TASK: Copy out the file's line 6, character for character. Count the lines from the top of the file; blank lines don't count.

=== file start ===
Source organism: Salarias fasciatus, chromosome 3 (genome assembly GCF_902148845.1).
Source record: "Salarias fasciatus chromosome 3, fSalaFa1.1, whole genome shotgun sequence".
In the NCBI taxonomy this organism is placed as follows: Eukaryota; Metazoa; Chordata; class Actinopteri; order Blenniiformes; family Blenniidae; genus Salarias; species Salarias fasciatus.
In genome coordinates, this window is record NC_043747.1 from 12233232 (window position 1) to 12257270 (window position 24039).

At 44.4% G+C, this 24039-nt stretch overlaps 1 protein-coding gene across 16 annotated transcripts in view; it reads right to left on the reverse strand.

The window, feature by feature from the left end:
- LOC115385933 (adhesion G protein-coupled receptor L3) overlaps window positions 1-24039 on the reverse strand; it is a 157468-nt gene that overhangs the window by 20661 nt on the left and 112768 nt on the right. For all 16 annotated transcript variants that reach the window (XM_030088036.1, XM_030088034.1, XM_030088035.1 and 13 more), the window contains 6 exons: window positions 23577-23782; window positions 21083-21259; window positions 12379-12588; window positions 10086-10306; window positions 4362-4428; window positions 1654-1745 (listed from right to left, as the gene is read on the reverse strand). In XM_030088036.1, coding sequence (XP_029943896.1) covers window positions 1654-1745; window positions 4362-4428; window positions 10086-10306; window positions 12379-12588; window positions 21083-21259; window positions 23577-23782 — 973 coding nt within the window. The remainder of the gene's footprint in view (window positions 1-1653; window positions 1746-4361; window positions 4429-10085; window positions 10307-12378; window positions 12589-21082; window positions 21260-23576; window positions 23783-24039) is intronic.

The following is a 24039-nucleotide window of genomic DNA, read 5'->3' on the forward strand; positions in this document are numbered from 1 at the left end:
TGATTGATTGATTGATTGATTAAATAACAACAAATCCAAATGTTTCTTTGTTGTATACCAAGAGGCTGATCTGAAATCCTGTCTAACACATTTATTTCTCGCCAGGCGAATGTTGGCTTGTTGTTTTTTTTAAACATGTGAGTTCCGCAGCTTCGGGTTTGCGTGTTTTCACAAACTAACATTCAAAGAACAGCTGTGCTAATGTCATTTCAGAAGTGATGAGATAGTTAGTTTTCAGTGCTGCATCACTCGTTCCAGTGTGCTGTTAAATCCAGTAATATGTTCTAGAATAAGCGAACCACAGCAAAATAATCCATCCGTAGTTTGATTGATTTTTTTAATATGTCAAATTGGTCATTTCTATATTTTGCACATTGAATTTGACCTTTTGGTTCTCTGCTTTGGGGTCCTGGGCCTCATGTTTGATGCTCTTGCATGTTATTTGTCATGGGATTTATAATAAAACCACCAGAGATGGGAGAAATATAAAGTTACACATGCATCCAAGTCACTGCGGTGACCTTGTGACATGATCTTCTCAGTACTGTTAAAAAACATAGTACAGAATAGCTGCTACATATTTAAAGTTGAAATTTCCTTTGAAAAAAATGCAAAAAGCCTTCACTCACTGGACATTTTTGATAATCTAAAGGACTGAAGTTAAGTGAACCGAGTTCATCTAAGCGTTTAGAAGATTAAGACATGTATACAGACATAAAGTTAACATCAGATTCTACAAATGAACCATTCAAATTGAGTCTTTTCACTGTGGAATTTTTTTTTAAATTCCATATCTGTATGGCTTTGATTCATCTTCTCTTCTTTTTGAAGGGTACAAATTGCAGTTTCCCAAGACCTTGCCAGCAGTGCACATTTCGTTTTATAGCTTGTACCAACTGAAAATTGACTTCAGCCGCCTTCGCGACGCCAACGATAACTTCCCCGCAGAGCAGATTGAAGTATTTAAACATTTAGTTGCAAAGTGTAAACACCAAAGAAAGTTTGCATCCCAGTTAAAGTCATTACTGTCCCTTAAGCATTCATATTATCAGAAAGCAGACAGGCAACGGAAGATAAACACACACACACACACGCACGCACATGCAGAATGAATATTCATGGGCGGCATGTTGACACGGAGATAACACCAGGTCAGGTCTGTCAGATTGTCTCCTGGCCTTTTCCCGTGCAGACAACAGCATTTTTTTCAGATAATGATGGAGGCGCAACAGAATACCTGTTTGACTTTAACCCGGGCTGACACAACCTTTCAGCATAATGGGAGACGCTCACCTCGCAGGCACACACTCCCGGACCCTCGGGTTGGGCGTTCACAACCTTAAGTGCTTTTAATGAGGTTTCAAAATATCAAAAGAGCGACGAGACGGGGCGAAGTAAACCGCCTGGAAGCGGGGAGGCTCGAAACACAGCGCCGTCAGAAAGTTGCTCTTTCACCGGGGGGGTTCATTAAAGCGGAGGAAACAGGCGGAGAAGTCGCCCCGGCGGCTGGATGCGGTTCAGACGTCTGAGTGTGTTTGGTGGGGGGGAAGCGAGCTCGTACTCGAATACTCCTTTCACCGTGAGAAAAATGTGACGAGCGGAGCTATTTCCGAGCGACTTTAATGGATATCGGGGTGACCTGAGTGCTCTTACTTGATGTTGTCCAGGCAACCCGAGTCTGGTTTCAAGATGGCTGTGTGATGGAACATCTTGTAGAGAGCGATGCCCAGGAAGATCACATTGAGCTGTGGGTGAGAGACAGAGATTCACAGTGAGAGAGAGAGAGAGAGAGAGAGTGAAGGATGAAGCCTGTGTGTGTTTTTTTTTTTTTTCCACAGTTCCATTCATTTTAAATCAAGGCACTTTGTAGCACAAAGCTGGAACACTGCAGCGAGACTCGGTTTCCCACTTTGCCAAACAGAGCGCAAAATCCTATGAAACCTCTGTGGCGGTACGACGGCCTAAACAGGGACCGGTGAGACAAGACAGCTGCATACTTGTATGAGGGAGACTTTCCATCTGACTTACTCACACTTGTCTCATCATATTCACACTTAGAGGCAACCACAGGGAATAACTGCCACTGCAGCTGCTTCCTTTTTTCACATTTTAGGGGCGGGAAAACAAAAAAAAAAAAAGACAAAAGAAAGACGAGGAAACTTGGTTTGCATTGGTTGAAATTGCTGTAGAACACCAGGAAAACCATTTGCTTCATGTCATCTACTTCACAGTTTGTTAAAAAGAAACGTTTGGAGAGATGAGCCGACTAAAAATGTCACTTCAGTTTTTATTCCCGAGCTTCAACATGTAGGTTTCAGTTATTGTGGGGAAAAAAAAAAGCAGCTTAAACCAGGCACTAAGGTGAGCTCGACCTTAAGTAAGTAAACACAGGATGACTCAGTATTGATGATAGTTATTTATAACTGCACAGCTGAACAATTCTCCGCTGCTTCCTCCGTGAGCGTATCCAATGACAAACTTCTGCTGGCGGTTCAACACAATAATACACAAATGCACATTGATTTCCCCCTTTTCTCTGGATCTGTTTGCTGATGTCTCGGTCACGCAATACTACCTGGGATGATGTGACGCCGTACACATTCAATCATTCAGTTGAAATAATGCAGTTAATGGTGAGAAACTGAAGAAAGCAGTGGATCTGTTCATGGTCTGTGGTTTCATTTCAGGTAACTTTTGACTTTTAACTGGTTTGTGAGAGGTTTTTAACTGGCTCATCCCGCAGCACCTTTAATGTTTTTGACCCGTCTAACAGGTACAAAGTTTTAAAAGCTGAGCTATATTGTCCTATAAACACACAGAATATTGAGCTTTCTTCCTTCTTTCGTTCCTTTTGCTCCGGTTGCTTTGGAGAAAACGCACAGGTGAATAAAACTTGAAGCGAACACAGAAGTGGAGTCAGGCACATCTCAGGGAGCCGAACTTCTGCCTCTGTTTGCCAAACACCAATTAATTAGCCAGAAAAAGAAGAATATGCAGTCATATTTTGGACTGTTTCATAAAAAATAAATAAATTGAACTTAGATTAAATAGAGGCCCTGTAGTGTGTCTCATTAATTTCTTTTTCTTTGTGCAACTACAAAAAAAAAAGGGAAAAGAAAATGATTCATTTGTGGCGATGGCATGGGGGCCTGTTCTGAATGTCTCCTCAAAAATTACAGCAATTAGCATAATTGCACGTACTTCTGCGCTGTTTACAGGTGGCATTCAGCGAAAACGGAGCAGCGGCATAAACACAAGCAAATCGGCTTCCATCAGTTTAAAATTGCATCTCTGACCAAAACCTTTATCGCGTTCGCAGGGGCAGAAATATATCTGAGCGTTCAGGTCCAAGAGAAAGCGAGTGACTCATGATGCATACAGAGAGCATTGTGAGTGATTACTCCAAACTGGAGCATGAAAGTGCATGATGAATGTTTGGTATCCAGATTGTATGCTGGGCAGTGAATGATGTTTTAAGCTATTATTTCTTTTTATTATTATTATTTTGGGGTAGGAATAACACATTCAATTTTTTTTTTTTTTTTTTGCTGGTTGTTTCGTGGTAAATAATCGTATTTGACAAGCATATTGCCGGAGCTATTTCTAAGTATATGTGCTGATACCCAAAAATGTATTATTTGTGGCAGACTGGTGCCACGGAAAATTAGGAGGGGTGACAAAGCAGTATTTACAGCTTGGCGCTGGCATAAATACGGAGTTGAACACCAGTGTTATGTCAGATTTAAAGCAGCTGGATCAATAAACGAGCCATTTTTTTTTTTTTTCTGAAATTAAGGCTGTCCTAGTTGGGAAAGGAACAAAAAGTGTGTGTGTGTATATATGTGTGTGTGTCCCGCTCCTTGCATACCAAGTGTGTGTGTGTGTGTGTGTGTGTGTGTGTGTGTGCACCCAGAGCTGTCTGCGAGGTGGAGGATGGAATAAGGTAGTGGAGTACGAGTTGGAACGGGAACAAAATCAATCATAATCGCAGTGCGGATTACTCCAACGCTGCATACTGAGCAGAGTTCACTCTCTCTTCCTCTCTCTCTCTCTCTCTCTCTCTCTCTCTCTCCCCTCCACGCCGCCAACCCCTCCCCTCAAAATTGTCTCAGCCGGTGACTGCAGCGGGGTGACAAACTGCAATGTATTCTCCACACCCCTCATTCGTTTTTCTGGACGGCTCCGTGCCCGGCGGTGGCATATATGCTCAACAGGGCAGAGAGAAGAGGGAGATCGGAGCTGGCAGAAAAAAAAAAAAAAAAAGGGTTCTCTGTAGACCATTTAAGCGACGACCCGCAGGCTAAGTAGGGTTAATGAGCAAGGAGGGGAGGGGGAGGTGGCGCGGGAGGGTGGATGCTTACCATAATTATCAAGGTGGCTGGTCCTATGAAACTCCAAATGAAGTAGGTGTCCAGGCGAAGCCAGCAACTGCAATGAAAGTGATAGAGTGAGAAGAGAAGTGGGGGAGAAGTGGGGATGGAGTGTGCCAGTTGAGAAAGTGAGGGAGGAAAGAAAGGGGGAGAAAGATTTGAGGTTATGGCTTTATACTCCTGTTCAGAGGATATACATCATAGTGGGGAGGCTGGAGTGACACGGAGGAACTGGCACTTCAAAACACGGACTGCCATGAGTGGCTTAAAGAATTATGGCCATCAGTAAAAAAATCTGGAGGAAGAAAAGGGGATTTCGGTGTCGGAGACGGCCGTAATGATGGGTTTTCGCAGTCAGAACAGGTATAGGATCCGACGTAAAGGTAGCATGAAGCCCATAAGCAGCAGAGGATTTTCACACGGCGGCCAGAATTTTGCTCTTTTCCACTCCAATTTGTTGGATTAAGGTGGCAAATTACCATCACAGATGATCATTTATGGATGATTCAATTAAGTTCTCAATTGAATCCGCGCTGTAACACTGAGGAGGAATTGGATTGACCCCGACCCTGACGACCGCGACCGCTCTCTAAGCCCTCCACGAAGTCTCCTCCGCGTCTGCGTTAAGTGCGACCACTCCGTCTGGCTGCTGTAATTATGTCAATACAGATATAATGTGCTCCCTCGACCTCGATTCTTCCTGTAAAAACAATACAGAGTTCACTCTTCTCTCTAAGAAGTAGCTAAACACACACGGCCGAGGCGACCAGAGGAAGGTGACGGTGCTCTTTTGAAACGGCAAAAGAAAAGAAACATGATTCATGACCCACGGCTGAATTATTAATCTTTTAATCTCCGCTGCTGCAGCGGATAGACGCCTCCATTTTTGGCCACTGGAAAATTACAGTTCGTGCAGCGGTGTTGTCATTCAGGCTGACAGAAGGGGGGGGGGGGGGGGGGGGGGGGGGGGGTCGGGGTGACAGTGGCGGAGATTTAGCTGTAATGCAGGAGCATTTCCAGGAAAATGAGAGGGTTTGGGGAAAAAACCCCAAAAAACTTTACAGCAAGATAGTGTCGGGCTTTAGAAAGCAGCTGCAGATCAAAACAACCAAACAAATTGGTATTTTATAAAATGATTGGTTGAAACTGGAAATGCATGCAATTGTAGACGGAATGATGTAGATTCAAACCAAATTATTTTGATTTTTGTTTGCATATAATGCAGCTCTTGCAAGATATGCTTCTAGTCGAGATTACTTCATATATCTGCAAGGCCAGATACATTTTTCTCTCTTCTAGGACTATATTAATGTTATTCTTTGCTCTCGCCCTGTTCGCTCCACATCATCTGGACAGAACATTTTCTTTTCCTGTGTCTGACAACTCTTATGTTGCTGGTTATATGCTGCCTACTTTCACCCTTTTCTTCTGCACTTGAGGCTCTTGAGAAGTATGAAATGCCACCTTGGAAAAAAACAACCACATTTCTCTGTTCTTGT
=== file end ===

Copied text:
The window, feature by feature from the left end: